How did a poor farm boy, longtime pediatrician, and master gardener get to be the No. 1 cheerleader for the Shenandoah Valley Bach Festival?
“It’s simple,” says Ed Comer, MD. “My mother made me take piano lessons when I was little, even though we could hardly afford it.” He has been hooked on classical music ever since. When he and his wife Cathy were filling 10 buckets with cut-flowers at their farm on a recent morning, the music of Chopin, his favorite composer, serenaded them. “Chopin was known as the poet of the piano,” he says.
Comer will preside over his first Bach Festival as board president when the event is held for the 21st time June 9-16 in Harrisonburg, Va. For the first 20 years of the festival, the board president was Nelson Showalter, a local pharmacist.
“A lot of people in our area have no idea what an outstanding festival we put on right here in Harrisonburg,” says Comer. “We attract top musicians from all over the country, and they keep coming back.” He knows first-hand how the Shenandoah Valley festival stands out. Earlier this year Comer attended a similar festival in a bigger city with a bigger budget. “The quality of our music is better,” he says.
The driving force, Comer says, is Kenneth J. Nafziger, founder of the festival and its longtime artistic director and conductor. The annual event is sponsored by Eastern Mennonite University, where Nafziger is a music professor.
Comer also credits Mary Kay Adams, an EMU music professor who is executive director of the festival. “She and the board take care of the business side of the festival so that Ken can concentrate on the music side,” he says.
The 12-member board is a working board, he adds. The other day Comer and two other board members were seen passing out promotional brochures at Harrisonburg’s downtown farmers market. Board members also solicit donations from individuals and businesses. “Music festivals like this can never pay for themselves with ticket sales,” Comer says.
One way the Harrisonburg event saves money and promotes the feeling of family is that board members and others host the out-of-town musicians in their homes. Last year the Comers hosted two members of the festival orchestra − violinist Ralph Allen of New York and trombonist Ron Baedke of Richmond. The Valley’s Bach Festival tries to make its music accessible to a wide variety of people by holding noon concerts in downtown churches, with entry by donation. In recent years the venue has been historic Asbury United Methodist Church.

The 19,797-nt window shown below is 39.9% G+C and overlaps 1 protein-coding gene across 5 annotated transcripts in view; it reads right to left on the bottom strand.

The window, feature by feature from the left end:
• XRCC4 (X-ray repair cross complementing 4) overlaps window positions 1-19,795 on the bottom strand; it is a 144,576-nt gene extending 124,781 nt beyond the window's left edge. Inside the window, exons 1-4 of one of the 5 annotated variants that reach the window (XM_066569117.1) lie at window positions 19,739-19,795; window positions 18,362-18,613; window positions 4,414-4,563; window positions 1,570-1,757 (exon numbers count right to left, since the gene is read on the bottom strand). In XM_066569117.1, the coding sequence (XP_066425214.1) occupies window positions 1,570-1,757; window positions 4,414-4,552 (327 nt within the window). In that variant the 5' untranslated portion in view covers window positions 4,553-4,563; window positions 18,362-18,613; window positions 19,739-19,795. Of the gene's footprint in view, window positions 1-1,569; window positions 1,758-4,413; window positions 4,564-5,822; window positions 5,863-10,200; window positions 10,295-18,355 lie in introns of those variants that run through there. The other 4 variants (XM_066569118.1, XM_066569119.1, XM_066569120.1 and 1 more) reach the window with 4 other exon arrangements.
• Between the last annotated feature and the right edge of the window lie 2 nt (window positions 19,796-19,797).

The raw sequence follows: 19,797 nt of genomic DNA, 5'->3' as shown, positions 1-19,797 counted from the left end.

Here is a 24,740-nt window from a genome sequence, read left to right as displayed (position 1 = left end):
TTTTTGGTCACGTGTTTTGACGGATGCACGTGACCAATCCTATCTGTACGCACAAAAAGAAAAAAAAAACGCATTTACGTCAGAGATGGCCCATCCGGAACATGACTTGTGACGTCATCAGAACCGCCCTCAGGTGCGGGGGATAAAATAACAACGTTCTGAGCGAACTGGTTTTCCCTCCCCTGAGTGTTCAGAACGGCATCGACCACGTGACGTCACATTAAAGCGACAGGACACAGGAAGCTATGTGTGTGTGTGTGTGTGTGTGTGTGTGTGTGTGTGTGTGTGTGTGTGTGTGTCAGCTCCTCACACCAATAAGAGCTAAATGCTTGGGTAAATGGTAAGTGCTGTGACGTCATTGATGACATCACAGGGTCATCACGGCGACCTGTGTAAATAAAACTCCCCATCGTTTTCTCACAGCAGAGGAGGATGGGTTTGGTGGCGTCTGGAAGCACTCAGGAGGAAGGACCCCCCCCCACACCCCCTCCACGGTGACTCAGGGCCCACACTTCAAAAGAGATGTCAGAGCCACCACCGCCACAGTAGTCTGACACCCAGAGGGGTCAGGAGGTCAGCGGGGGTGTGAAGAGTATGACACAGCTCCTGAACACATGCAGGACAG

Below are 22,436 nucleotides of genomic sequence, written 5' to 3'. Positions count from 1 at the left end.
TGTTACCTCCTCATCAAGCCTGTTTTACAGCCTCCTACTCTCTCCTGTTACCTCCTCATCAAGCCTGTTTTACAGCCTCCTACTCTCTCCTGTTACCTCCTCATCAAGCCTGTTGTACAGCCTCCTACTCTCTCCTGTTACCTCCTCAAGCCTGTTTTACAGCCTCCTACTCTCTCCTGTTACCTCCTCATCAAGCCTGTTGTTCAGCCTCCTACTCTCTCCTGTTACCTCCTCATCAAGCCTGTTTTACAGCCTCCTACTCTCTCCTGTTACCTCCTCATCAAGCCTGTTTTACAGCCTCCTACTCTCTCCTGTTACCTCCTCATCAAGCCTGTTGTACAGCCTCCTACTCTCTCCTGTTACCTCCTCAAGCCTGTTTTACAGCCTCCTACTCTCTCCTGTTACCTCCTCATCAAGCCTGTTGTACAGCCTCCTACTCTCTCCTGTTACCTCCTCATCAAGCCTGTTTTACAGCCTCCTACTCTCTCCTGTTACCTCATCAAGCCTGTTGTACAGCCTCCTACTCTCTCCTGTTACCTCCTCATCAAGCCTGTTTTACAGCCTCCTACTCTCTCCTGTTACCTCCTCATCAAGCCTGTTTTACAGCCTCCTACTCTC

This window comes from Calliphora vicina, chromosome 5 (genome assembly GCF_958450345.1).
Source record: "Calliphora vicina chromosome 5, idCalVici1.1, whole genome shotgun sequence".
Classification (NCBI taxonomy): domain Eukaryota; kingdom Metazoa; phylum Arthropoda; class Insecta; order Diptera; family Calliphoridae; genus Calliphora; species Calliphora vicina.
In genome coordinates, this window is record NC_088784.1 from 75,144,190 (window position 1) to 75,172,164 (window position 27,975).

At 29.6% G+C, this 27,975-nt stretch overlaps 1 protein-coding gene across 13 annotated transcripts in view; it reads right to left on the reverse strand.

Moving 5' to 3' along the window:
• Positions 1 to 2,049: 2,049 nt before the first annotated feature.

After the concerts, some of the participants cross the street to the Hardesty-Higgins House, where they can get something to eat or browse the visitors’ center. Previously they could buy a “Bach’s Lunch” at Mrs. Hardestry’s Tea House. Taking the place of the tea house since last December is New Leaf Pastry Kitchen.
Watching the festival-goers crossing the street from her second-floor office in Hardesty-Higgins, the director of Tourism and Visitor Services, Brenda Black, feels proud that Harrisonburg is able to offer popular music events ranging from this high-brow classical festival to folksy bluegrass events where participants gather at campsites.
This spring Ed and Cathy, who operate a cut-flower business that serves local florists, hosted a garden party for the new Bach Guild, which includes people who give $1,500 or more each year for the festival.
At 75, Comer is retired from his practice as a children’s doctor. For nearly 40 years he worked in a group practice that is now known as Harrisonburg Pediatrics. But he will never retire from music. In fact, five years ago he returned to piano lessons. Now he studies with Sharon Bloomquist, a longtime piano teacher and performer and now a member of the Bach Festival board.